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ViewSonic will release two versions of its wireless display in the first quarter of 2003, according to David Feldman, senior product manager for mobile and wireless at ViewSonic.
The ViewSonic V110 will be a 10-inch monitor weighing in at 2.5lbs and priced at $999 (£629). A 15-inch version called the ViewSonic V150 will weigh 8.8lbs and cost $1,299.
Both displays use built-in support for the IEEE 802.11b wireless LAN technology, also know as Wi Fi. A user wielding a stylus pen will be able to navigate the touch-screen displays to browse the Internet or access data such as e-mails and digital photos.
The so-called Smart Displays, previously codenamed Mira, run an operating system from Microsoft called Windows CE for Smart Displays. The system is based on the operating system that powers Pocket PC devices.
Microsoft is working with nearly a dozen hardware makers building reference designs or manufacturing products for sale in the US, Europe and Asia next year.
ViewSonic will be one of the first to release hardware based on the operating system. It will ship the displays with wireless access points that plug into a home PC via USB and transmit data to the Smart Display.
Each device also comes with an upgrade version of Windows XP Professional, which is required for PCs in order to use the wireless displays.
PCs running versions of Windows dating back to Windows 98 can upgrade to Windows XP Professional. That operating system includes a feature called remote desktop protocol, which enables data transfer between a PC and a Smart Display, according to Microsoft product manager Megan Kidd.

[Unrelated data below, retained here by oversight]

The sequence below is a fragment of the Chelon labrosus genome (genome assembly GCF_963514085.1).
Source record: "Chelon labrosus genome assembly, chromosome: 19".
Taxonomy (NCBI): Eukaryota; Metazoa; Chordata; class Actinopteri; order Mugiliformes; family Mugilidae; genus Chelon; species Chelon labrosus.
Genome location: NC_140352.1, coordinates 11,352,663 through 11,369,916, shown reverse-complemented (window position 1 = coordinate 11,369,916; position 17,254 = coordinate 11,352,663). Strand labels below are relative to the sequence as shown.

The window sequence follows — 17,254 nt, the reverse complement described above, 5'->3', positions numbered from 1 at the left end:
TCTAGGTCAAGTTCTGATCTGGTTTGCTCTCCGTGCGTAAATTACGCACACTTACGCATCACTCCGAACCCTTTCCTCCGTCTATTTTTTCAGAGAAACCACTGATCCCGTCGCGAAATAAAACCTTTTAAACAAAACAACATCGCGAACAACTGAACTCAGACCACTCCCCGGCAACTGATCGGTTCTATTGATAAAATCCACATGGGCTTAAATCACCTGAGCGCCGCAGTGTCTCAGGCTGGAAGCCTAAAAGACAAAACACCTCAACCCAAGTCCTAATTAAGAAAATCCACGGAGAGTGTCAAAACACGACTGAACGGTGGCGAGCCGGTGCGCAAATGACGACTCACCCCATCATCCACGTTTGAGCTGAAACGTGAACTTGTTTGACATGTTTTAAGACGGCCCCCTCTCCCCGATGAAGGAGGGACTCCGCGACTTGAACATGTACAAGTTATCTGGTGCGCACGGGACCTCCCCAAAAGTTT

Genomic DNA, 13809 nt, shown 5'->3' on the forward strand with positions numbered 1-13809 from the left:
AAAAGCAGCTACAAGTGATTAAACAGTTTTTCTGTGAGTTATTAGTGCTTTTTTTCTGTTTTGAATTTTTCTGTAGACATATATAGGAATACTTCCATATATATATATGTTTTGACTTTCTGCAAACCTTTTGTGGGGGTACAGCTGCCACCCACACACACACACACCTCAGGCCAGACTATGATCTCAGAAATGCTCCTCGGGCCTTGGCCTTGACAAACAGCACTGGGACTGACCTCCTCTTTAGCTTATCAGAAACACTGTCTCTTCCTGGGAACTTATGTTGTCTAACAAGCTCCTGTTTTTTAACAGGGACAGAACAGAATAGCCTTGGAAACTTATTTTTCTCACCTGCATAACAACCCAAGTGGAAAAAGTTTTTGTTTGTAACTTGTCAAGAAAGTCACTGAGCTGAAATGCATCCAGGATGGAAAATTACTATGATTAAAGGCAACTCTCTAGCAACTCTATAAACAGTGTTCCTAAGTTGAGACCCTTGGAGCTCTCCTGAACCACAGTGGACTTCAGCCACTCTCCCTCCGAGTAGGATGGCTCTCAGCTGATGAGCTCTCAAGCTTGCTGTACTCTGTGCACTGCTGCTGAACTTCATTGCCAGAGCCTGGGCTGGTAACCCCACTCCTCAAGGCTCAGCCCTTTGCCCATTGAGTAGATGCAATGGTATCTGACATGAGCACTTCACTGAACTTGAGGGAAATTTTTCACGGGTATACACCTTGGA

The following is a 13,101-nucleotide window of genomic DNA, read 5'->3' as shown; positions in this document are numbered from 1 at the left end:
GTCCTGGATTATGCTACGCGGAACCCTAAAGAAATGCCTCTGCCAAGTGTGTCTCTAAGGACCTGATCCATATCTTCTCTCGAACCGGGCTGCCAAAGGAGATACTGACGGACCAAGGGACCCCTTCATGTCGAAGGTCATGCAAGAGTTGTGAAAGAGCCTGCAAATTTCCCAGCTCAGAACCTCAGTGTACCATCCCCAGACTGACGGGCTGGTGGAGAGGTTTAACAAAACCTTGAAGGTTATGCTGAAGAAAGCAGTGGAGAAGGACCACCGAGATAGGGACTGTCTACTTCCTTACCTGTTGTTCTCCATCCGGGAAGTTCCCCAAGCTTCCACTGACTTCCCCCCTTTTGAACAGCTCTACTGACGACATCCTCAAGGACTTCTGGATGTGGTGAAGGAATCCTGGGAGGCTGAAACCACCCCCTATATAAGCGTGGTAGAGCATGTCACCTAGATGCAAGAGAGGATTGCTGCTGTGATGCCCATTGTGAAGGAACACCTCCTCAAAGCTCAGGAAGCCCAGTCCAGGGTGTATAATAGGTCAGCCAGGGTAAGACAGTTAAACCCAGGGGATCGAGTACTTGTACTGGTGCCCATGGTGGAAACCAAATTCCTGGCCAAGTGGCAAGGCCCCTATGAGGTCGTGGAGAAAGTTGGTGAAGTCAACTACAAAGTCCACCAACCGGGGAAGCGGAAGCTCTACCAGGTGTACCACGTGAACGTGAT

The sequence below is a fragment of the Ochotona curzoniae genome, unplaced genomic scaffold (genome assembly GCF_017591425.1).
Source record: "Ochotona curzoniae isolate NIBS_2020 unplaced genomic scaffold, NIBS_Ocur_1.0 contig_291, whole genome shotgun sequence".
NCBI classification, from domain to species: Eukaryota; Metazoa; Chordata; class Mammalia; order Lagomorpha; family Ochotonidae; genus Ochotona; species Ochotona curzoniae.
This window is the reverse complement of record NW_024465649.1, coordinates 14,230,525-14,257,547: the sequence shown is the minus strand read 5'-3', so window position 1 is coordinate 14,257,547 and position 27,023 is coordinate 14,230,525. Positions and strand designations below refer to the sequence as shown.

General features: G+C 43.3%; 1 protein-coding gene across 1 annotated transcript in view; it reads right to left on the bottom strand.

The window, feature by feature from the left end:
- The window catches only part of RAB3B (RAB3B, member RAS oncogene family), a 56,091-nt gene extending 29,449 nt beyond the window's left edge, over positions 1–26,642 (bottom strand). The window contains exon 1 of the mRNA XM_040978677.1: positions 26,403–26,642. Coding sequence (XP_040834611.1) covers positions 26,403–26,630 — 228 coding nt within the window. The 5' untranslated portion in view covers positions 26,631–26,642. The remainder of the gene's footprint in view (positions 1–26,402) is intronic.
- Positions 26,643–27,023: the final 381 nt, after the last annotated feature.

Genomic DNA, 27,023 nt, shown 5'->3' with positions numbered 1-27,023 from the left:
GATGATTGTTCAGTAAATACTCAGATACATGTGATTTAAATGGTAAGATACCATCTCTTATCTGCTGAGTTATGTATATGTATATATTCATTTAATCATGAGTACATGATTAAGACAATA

Each device from ViewSonic will run on a 400MHz XScale microprocessor from Intel and include a lithium ion battery pack that is designed to power a device for approximately four hours. Each device also will include a built-in microphone, a headphone jack and one USB port for attaching a keyboard or mouse.
One downside to the first devices being released by Microsoft's hardware partners is that users will not be able to use them to watch video from a PC, such as a DVD or streaming media. That is because large video files cannot adequately be sent over Wi Fi, and as a user moves farther away from the wireless access point, the quality will decrease.
Like the batch of pen-based Tablet PC devices released last week by Microsoft's hardware partners, Smart Displays will feature an on-screen keyboard and handwriting recognition.
Smart Displays are expected to reach only a select audience at first, according to Frank Gillett, principal analyst at Forrester Research.
"The way I see it, these are experiments," he said. "They're trying to learn what's going to work."
Microsoft acknowledged that the initial Smart Displays would appeal to a select group of consumers, specifically those who are keen on buying new wireless technology.
"We do have realistic expectations with this first version," Kidd said. "As prices come down you'll see them more in the mass market. We really see this as the evolution of the monitor."